How to Handle Negative Online Reviews: 7 Jive Secrets

how to handle negative online reviews
by Ryan Alleman     Wednesday, October 11th, 2017.

Negative reviews are part of the game. But they’re not the endgame.

The first step in how to handle negative online reviews is to come to terms with this inevitable truth: negative reviews happen to everyone. Not every product will perform perfectly. Not every service will run smoothly. And that product or service is going to disappoint some customers along the way.

What matters is your response to those negative reviews.

Look at it this way: the negative review isn’t the end. It’s not a sign of failure. It’s merely a step in the process. Even when a customer blusters online that, “I’ll never buy from X company again!”—odds are you can win that customer back.  The truth is, 70 percent of your complaining customers will come back if you can quickly resolve their problem.

You want online reviews, negative or otherwise.

Online reviews provide credibility and sales lift—yes, even the negative reviews help. Sites featuring reviews noticed an 18 percent increase in sales. Products with 20+ reviews perform better as well, scoring over 80 percent more conversions than those products featuring no reviews. Consumers like to see what they can expect from a purchase, warts and all. In fact, the vast majority of Millennials (93 percent) will check online reviews before moving forward with a purchase.

Online reviews also serve as word-of-mouth advertising, especially when 72 percent of customers place as much trust in online reviews as they do in their friends’ and family’s recommendations. And 68 percent of those customers trust reviews more when there’s a mix of both good and bad ones.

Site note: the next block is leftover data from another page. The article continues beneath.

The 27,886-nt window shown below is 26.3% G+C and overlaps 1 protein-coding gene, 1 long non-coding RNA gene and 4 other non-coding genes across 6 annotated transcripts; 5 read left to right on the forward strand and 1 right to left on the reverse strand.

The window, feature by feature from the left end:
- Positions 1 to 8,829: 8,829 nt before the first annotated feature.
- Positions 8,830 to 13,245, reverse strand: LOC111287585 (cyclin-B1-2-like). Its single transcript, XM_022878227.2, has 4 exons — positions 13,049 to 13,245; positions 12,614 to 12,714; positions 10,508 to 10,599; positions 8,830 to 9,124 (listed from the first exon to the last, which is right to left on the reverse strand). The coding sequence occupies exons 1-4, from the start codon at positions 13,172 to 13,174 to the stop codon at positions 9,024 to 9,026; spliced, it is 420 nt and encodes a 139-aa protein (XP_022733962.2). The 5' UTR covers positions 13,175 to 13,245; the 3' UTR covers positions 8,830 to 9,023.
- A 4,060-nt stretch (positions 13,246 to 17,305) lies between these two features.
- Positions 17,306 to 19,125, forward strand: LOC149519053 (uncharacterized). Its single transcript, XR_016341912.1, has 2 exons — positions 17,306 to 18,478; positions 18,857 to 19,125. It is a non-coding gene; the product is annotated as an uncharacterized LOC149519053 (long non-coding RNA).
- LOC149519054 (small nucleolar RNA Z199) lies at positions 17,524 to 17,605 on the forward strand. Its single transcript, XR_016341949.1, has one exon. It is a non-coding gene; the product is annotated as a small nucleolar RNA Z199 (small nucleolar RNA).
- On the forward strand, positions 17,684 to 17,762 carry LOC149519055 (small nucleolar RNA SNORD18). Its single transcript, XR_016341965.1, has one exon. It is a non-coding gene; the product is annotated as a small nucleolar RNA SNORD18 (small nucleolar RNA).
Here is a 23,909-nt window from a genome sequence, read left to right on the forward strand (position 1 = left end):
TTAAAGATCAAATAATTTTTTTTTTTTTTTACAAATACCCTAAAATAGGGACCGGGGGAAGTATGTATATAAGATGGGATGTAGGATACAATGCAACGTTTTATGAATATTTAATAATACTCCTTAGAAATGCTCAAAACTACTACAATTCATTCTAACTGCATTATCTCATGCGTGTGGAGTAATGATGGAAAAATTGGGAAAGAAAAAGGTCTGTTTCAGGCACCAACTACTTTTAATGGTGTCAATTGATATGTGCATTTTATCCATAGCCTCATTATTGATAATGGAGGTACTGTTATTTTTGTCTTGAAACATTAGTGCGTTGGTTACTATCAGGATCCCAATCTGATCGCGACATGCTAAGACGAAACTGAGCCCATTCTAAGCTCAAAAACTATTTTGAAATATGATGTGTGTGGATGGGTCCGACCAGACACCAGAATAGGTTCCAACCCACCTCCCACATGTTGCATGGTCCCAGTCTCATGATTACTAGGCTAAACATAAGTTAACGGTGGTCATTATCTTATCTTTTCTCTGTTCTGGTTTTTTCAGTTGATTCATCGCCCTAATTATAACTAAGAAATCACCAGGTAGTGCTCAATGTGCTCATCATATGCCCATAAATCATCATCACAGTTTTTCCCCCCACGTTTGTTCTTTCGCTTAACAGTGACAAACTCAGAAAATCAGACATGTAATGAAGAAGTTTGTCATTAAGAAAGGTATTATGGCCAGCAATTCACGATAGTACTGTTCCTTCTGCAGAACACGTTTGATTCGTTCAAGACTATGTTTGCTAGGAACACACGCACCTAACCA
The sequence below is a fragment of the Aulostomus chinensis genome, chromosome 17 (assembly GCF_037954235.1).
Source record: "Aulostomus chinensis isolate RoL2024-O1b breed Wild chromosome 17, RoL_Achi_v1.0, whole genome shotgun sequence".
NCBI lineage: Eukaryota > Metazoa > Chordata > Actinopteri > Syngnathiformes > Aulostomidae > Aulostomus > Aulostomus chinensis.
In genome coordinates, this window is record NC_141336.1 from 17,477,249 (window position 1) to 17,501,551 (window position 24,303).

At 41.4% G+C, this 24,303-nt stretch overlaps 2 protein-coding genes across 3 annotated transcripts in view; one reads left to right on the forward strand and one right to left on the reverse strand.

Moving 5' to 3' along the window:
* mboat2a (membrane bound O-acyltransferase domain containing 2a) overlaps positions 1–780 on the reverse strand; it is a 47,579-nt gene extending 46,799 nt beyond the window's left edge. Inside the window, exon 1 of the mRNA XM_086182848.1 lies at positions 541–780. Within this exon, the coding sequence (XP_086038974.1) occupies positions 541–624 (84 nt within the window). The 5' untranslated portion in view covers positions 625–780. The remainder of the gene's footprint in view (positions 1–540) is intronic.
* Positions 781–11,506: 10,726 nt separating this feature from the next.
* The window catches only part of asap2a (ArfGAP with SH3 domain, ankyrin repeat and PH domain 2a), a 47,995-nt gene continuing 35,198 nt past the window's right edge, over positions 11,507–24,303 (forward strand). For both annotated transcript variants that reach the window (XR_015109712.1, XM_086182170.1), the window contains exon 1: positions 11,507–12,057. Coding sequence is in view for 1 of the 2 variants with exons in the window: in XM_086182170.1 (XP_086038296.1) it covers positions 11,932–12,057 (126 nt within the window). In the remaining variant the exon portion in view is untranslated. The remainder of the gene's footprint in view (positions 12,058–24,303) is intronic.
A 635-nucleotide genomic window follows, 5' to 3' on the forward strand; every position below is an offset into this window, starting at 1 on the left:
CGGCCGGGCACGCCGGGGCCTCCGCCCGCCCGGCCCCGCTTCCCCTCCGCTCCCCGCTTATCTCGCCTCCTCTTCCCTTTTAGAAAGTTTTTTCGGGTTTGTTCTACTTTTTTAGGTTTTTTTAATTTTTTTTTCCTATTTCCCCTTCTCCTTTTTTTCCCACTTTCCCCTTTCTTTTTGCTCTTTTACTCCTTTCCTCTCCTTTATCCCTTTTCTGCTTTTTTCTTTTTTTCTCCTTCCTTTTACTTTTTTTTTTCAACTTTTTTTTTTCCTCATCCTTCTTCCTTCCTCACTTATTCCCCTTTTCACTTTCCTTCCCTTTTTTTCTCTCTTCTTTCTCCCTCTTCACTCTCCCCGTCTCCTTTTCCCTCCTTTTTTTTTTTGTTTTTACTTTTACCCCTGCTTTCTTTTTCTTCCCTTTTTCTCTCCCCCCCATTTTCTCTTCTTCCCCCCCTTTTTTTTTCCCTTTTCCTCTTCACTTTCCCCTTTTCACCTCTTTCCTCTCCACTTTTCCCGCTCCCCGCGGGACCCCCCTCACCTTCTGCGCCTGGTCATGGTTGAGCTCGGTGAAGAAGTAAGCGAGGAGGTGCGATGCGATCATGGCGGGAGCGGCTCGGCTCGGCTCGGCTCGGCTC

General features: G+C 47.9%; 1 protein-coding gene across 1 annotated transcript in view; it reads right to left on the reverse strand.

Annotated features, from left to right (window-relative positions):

But that leaves you vulnerable to negatives reviews.

You won’t hit a homerun every time. No one does. Something’s going to go wrong, leaving you with an upset customer on your hand. There’s no point rehashing the damage an angry customer can do, or that a bad review can cause. You’ve heard them before. Chances are you’ve fired off an angry online review yourself. When you’re on the receiving end of a nasty online review, remember:

  1. This doesn’t mean your company’s bad. It doesn’t mean you’ve got a lousy product, or that your company’s doomed. Remember, bad online reviews are part of the process. There’s still hope. We’ll show you how to handle negative online reviews in a bit.
  2. You don’t know the circumstances yet. Perhaps your product found its way into the hands of a customer who doesn’t belong to your target demographic. Maybe the customer had unrealistic expectations. Or perhaps the customer was having a bad day and decided to take it out on you. At the beginning, you simply don’t know. Wait until you’ve got the facts before react to a bad review (because you really should respond to bad reviews).
  3. Take the review as information, not damage. A bad review is a form of feedback and gives you a chance to do some soul searching. See if the review points to any changes you ought to make internally.
  4. Never respond to a negative review when you’re angry. Keeping a cool head in the midst of what may feel like a crisis is always a good move.

How to handle negative online reviews.

Jive’s established itself as an industry leader in large part because of its customer service and positive online reviews. That’s why I went to Tina Francis, Jive’s Resolution Manager, to ask how Jive’s won back customers who left negative reviews. Here’s what she said:

#1. Don’t go in blind.